Hooten to perform at the Palmer Cup in Illinois 

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He has been nominated for three Grammy Awards and an Emmy Award and is a world-renowned musician who has played for the pope. Yet David B. Hooten remains one of Oklahoma City’s best-kept secrets.

Hooten grew up in Duncan — quite a journey from the Italian countryside where he was born. His father was in the Air Force, and the family lived in various cities throughout Europe before returning home to the United States. His talent for the trumpet started at an early age.

“I wanted to play trumpet since I was born,” Hooten said. “I bugged my parents for a trumpet until I finally found one at Bill’s Pawn Shop and bought it for $65. I taught myself how to play in the summer after fifth grade.”

After playing for a local music store owner who thought he was 16, even though he was only 9, Hooten said he literally won every contest he could find for trumpet and piano. He later studied with legendary teacher Don “Jake” Jacoby when he was 15 and then with Dr. Leonard Candelaria at the University of North Texas.

After receiving a Bachelor of Arts degree in music education, Hooten attended the University of Oklahoma, where he received a master’s degree in trumpet performance in 1989. That same year, he recorded his first album, The Trumpet Shall Sound, which included his version of “Amazing Grace.” The album sold tens of thousands of copies worldwide, and through the years, he has recorded more than 20 albums of his own and performed on and produced more than 100 albums. He has also performed privately for the world’s elite.

“I performed for the royal family of Thailand and was invited to record an album with the princess of Thailand,” Hooten said. “Performing for them was amazing. The king is a great jazz clarinet player, and the princess was a young trumpeter. The family has a great appreciation for music.”

But the royalty wasn’t limited to Thailand. Hooten also traveled to London, where he performed at the 60th birthday celebration of Queen Elizabeth II.

“What can I say? The queen is, of course, the queen,” Hooten said. “I also performed at a private audience for Pope John Paul II at the Vatican in Rome. I was humbled to speak to and to be blessed by the Holy Father. Back here in the United States, I performed for Presidents Ronald Reagan and George W. Bush at the White House.”

Hooten proposed to his wife Whitney in the China Room at the White House, and they now have three children.

Offbeat encounters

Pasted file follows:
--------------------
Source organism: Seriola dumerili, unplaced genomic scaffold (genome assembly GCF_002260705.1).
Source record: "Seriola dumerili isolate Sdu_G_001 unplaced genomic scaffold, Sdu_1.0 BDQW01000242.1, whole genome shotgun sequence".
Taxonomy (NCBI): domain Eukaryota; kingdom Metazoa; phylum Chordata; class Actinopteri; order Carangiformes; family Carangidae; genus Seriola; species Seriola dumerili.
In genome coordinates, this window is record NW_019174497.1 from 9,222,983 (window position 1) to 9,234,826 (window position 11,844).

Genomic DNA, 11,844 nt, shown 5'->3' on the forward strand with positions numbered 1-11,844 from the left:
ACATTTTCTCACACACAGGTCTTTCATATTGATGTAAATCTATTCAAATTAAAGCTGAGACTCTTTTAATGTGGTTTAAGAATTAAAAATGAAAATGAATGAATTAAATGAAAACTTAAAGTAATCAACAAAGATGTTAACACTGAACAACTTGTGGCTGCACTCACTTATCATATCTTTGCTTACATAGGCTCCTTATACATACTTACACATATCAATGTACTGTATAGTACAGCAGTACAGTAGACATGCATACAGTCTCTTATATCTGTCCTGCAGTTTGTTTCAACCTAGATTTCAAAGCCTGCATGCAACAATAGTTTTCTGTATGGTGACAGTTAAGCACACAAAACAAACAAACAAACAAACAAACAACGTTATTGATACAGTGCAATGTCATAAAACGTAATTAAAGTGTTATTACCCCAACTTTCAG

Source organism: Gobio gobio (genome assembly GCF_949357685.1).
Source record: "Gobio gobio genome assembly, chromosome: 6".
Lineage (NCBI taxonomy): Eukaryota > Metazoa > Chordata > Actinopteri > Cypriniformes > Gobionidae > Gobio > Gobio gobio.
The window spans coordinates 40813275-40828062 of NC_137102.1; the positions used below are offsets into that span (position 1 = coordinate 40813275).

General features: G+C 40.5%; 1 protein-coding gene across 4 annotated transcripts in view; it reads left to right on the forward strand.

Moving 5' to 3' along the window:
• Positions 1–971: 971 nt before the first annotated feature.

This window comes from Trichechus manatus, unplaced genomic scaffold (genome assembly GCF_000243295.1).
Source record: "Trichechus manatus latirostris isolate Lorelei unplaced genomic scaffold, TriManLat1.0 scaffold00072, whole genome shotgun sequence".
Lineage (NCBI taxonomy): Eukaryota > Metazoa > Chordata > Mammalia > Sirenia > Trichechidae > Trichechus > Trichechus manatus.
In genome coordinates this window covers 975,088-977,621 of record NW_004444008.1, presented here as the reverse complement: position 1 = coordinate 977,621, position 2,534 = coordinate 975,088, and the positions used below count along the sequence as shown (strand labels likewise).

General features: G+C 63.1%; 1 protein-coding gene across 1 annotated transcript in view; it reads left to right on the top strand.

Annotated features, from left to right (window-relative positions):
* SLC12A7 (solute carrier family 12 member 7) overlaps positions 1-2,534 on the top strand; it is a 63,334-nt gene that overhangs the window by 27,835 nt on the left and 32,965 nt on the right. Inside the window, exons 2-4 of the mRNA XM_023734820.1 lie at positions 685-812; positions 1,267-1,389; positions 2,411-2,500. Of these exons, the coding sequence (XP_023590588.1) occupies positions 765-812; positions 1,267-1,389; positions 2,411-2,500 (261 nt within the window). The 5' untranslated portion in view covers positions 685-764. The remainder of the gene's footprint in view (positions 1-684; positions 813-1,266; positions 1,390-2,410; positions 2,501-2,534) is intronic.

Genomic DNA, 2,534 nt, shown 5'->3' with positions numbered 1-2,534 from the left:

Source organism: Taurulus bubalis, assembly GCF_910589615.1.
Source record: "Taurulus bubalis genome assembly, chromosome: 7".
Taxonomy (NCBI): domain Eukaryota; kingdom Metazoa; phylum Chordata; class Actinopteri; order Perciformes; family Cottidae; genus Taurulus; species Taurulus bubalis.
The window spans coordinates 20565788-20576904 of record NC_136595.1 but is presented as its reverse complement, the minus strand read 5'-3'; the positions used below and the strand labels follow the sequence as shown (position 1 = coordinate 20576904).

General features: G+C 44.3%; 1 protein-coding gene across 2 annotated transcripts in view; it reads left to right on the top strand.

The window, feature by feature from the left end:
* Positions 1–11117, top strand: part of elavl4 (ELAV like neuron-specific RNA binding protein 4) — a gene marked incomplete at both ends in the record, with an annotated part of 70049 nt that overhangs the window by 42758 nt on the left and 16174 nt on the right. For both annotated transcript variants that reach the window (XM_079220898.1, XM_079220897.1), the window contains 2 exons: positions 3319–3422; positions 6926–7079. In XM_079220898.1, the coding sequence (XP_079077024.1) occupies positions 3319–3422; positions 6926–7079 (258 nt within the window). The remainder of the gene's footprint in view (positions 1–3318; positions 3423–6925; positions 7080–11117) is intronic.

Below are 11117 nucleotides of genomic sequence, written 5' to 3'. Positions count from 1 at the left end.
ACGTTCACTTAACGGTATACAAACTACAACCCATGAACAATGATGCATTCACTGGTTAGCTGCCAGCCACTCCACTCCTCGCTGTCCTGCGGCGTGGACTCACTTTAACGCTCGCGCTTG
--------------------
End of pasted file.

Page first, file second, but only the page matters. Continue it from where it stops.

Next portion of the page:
Through the years, Hooten has been versatile in many areas of the entertainment industry, even appearing as a Calvin Klein underwear model during his college days. Today, he is venturing into another business with his kids, one taking him back to his Italian roots.

“My mom owned a restaurant in Duncan called Mama Lucia’s,” Hooten said. “She started the restaurant in 1972. I played there each Thursday with musicians ranging from Wynton Marsalis to Henry Mancini. I bought the restaurant from her in 1995 but closed it in 2003 so I could be home more and raise my kids.”

The matriarch’s sauce was the most popular item on the menu, so Hooten and his two oldest kids decided to market the dressing.

“We started the business in our kitchen and initially sold it by the jar at Kamp’s Meat Market,” he said. “We kept growing and moved manufacturing to a licensed commercial kitchen, and David’s Meat Sauce is now in the frozen food section of 15 Homeland stores and will hopefully be in Braum’s soon.”

In his spare time, Hooten’s charitable contributions include serving as president of Children’s Music Education Foundation, which he established. He and his wife also established the David and Whitney Hooten Foundation through the Oklahoma City Community Foundation, which helps provide music opportunities for children. He also chaired Red Tie Night, the state’s single largest fundraising event benefitting Oklahoma AIDS Care Fund.

Golf is one of Hooten’s favorite pastimes, and this weekend, Hooten and his son will attend the prestigious Palmer Cup in Sugar Grove, Illinois.

“I perform all the anthems and will be doing a special performance for Arnold Palmer at a dinner at Rich Harvest Farms,” he said. “We will be playing in the college pro-am and will be participating in all the festivities. I am the official trumpeter of the Palmer Cup and compose special music selections for the Golf Channel.”

Despite the places he has been and his international success, Hooten prefers to stay grounded close to home.

“People always say, ‘You can live anywhere in the world. Why Oklahoma City?’” Hooten asked. “I always tell them because the people are the finest you will find anywhere. Oklahoma is not only my home but my choice.”


Print headline: Special sauce, David B. Hooten has played for kings and queens, but he thinks his fellow Oklahomans are the jam.

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Mark Beutler

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